If soaring deficits are such a big problem, why haven't long-term interest rates also risen?. . . .In this regard, Candidate Kerry appears to be far more committed to austerity than President Clinton was. Even before getting elected, Kerry is already putting his neoliberal economic principle into practice! By his failure to vote, Kerry doomed the extension of federal unemployment benefits:
. . . The more plausible explanation [than Dick Cheney's view that "deficits don't matter"] has more to do with politics than economics: the parties have reversed roles . . .The Democrats have become the eat-your-spinach party, preaching the virtues of fiscal restraint, while Republicans invite Americans to a free lunch. . . .
. . . Bill Clinton, and now John Kerry, have taught the bond traders on Wall Street an important and comforting lesson: no matter how big deficits grow under Republican presidents, eventually a Democratic president will come along to clean up the mess. That confidence is helping to keep long-term rates down, despite the current out-of-control deficits.
More than a decade ago, the federal deficit was more than $300 billion — about 5 percent of the economy. President Bill Clinton and Congressional Democrats reversed this profligate trend by slashing spending and raising taxes. The strategy was hard to swallow, and not at all popular — not a single Republican member of Congress voted for Mr. Clinton's 1993 budget. Some of us in the president's cabinet thought he had gone further than he needed to; there was too little money left for education, job training and health care.
But there is no disputing that the plan had the intended effect. Deficits that had ballooned under Ronald Reagan and George H. W. Bush were brought firmly under control. Bond traders breathed great sighs of relief. Wall Street beamed.
. . . If he [John Kerry] becomes president next January, he will inherit a budget mess not unlike that which Mr. Clinton inherited. And Mr. Kerry has already committed himself to following Mr. Clinton's lead and imposing fiscal restraint. . . .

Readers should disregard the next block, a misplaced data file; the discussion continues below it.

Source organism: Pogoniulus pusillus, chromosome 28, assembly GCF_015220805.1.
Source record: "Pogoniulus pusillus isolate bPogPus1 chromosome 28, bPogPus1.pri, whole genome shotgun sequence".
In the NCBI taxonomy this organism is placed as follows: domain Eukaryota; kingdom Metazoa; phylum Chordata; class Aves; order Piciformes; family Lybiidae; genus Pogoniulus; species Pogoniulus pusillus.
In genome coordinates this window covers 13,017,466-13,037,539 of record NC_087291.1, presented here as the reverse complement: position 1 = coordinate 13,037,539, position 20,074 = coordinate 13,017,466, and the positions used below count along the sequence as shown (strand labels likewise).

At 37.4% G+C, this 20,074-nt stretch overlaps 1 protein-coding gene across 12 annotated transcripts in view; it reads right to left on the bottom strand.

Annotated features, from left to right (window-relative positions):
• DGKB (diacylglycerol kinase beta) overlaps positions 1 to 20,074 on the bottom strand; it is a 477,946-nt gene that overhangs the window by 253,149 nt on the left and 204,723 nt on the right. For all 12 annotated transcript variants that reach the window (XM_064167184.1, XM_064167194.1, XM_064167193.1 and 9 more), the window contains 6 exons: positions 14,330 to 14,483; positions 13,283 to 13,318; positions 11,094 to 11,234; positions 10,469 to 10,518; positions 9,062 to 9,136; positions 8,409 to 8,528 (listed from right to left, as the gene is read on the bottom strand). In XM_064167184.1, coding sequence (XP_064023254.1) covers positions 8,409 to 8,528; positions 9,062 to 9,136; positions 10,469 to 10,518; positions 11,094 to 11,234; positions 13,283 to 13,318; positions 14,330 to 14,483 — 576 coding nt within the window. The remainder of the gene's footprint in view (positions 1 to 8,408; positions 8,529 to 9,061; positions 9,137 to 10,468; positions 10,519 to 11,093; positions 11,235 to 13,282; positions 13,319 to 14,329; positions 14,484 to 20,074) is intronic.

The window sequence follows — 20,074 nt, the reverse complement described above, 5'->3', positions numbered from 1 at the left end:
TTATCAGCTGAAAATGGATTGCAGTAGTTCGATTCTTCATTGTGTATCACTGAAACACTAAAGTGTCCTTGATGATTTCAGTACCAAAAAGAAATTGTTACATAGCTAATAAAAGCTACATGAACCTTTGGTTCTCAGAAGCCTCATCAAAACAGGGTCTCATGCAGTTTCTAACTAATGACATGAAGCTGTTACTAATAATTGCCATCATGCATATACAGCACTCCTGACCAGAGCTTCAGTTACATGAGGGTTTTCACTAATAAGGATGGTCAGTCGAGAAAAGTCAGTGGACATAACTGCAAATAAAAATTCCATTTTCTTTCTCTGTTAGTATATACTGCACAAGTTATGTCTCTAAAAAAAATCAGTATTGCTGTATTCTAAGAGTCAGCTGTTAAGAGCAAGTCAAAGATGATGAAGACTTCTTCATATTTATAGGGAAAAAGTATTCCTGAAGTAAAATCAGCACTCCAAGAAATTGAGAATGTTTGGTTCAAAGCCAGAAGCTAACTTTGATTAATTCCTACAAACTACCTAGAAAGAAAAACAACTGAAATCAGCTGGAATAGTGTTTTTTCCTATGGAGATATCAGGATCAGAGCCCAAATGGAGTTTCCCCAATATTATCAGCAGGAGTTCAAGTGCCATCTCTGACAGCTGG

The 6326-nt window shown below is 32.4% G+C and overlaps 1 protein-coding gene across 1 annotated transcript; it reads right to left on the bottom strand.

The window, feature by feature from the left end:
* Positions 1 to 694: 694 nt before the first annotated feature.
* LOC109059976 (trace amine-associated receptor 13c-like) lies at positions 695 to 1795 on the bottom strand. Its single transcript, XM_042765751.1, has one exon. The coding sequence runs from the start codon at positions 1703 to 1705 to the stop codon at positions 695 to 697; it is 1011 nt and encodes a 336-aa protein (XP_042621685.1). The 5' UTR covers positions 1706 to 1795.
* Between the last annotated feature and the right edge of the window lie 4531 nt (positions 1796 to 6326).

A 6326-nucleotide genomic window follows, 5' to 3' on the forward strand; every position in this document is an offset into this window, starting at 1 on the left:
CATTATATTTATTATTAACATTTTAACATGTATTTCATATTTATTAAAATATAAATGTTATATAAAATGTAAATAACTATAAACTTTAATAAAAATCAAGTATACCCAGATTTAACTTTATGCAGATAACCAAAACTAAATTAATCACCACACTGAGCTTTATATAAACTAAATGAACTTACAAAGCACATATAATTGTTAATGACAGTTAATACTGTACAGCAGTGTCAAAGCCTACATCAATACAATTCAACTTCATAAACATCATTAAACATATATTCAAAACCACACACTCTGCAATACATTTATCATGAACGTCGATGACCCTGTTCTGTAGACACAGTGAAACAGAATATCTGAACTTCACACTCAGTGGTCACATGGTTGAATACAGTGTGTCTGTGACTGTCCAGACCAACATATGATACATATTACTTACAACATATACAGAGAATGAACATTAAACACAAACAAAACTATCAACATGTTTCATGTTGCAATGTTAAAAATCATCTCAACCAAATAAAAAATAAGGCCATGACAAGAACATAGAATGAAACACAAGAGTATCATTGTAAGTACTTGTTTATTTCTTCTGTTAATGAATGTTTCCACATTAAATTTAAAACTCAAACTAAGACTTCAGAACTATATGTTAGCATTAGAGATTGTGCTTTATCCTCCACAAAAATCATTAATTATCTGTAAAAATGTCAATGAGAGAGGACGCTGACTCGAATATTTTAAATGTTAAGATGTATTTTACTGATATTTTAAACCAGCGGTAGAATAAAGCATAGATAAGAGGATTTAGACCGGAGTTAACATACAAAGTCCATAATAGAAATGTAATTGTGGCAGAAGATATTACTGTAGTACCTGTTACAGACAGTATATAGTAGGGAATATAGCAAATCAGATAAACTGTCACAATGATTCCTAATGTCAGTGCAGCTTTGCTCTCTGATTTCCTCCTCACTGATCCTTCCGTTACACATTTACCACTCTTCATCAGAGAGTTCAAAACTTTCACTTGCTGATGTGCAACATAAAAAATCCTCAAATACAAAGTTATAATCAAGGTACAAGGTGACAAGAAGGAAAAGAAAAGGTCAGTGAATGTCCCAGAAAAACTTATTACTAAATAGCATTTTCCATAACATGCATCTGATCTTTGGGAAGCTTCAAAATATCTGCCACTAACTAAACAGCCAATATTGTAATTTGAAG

You see, Democrats and Republicans are engaged in the economic equivalent of Nixon going to China: Republican presidents can get away with utterly irresponsible fiscal policies because there's no one to their right who will make too much trouble for them. Democratic presidents can get away with fiscal austerity because there's no one to their left who will make their life too difficult. (Robert B. Reich, "The Mixed-Up Politics of the Deficit," New York Times, May 11, 2004)
The Senate by a single vote rejected an election-year effort Tuesday to extend federal unemployment benefits.
Democrats tried to attach the benefit to a corporate tax bill. On a 59-40 vote in the GOP-controlled Senate, they fell just shy of the 60 votes needed to overcome objections that extending the benefits violated last year's budget agreement.
Massachusetts Sen. John Kerry, the presumptive Democratic presidential nominee, was the only senator who missed the vote. Kerry was campaigning Tuesday in Kentucky.
The amendment would have offered emergency federal unemployment benefits for six months, temporarily giving 13 weeks of extra assistance to people who exhaust their state benefits -- typically 26 weeks. (The Associated Press, "Senate Rejects Extended Unemployment Benefits," New York Times, May 11, 2004)